By Geoff Kimmerly
Second Half editor
The Representative Council of the Michigan High School Athletic Association today approved the start of competition in girls volleyball, boys soccer and girls swimming & diving in regions of Michigan authorized for that activity by Governor Gretchen Whitmer’s executive orders, with competition in those sports pending in regions where those activities are not yet allowed as part of preventing spread of COVID-19.
Schools in the northern Lower Peninsula and Upper Peninsula – designated as Regions 6 and 8, respectively, by executive order – are allowed to begin competition Aug. 21, as originally scheduled. Schools in all other Regions (1-5, and 7) may continue outdoor practice, pending further executive orders allowing for the opening of indoor facilities and physical distancing while competing in those areas.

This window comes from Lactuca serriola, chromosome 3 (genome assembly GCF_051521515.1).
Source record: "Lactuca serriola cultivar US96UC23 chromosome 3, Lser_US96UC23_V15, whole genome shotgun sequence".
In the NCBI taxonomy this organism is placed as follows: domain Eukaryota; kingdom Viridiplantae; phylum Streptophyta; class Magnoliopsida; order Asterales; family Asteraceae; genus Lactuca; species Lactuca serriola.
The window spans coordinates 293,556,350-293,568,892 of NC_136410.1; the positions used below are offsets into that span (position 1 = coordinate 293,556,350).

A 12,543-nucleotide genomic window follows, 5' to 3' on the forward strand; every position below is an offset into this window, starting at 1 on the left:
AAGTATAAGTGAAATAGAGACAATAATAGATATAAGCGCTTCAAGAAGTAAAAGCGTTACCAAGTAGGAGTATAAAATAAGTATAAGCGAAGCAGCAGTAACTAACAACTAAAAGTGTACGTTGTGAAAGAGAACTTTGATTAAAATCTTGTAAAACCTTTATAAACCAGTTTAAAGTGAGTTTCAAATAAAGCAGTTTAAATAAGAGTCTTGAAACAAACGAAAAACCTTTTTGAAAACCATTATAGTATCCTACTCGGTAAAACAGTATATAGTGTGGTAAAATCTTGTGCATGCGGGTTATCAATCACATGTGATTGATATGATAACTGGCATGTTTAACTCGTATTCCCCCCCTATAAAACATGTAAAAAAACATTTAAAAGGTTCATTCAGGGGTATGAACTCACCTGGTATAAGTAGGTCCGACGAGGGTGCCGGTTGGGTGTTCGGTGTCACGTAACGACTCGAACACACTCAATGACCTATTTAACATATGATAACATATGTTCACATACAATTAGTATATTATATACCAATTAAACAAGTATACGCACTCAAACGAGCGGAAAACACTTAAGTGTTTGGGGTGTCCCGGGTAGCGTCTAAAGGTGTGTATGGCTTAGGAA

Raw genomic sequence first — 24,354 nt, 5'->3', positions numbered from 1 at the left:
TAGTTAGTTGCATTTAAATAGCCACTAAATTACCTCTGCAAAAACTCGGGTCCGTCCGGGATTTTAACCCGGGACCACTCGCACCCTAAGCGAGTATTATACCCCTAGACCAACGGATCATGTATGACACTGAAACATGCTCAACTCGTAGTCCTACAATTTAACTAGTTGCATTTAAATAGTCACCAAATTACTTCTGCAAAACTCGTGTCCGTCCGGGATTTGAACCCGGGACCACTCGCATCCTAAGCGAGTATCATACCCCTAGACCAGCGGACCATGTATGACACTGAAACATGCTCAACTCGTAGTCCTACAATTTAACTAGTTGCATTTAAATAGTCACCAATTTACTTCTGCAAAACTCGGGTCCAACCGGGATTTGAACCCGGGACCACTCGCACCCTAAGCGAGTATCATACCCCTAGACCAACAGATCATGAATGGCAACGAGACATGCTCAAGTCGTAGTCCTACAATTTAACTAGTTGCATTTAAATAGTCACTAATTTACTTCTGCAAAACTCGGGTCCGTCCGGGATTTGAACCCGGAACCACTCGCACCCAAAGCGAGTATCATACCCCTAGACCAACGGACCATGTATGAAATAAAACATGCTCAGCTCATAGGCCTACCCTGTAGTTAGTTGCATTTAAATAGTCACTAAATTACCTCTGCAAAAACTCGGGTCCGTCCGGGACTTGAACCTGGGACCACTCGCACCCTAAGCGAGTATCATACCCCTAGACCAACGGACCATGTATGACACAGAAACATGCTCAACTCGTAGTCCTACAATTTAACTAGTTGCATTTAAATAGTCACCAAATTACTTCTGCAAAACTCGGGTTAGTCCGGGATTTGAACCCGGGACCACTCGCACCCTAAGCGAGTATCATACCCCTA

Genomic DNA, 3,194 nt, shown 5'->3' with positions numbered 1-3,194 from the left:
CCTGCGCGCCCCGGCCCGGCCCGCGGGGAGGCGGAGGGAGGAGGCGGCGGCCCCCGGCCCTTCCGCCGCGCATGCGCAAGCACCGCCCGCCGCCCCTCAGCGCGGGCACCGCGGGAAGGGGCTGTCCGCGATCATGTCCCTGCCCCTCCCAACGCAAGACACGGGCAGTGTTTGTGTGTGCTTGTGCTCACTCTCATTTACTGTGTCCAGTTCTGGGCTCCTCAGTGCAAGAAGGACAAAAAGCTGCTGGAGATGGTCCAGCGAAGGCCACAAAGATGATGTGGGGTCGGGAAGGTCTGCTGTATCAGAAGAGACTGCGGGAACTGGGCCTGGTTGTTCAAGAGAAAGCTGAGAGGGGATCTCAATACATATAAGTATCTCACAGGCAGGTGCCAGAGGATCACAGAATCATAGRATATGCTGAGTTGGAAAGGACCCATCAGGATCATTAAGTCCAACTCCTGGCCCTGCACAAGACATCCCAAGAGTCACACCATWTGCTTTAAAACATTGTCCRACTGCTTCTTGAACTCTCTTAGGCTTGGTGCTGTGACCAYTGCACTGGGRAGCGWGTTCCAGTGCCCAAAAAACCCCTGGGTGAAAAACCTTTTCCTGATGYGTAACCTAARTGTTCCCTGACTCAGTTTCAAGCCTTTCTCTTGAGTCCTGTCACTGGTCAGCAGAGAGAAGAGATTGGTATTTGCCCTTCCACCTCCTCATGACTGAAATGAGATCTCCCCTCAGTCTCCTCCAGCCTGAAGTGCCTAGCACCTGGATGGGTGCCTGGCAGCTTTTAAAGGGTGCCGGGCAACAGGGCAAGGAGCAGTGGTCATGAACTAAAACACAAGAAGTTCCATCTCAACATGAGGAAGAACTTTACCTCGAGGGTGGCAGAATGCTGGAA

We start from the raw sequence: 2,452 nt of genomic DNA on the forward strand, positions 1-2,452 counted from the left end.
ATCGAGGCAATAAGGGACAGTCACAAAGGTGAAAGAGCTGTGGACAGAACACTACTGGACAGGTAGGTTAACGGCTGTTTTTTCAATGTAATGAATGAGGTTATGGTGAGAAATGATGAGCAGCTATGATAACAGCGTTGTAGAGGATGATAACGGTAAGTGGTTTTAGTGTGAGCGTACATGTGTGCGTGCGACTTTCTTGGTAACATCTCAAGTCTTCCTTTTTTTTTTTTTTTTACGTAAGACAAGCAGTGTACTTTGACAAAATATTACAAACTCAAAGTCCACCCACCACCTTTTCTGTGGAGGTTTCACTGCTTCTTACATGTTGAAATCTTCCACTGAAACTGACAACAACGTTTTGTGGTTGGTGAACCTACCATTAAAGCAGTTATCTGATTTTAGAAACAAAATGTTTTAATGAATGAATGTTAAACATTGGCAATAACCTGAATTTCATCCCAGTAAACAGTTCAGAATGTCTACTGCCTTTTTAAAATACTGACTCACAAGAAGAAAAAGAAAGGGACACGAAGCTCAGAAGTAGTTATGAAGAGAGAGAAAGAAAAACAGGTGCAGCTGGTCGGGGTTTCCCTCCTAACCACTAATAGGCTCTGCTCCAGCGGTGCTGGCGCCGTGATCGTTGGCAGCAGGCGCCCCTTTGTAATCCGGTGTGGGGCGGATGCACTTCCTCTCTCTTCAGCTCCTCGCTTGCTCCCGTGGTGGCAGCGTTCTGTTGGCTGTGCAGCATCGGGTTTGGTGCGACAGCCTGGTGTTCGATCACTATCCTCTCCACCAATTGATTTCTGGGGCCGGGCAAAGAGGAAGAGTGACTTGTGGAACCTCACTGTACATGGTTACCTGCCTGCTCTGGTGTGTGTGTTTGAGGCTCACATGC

Teams began outdoor practice in volleyball, soccer, swimming & diving, cross country, golf and tennis on Aug. 12. Lower Peninsula girls golf and boys tennis, and Upper Peninsula girls tennis began competition Aug. 19, with cross country competition beginning Aug. 21. Football practice began Aug. 10, and on Aug. 14 the Representative Council voted to postpone the Fall 2020 football season to Spring 2021, also due to COVID-19 concerns.
MHSAA staff was authorized by executive order to create all guidance for a return of school sports, and over the last eight weeks has worked to fulfill this mandate while complying with all of Governor Whitmer’s executive orders. The Council was prepared today to approve competition in volleyball, soccer and swimming & diving for all schools in all regions, but was unable to do so because of questions remaining on which activities are still not allowed.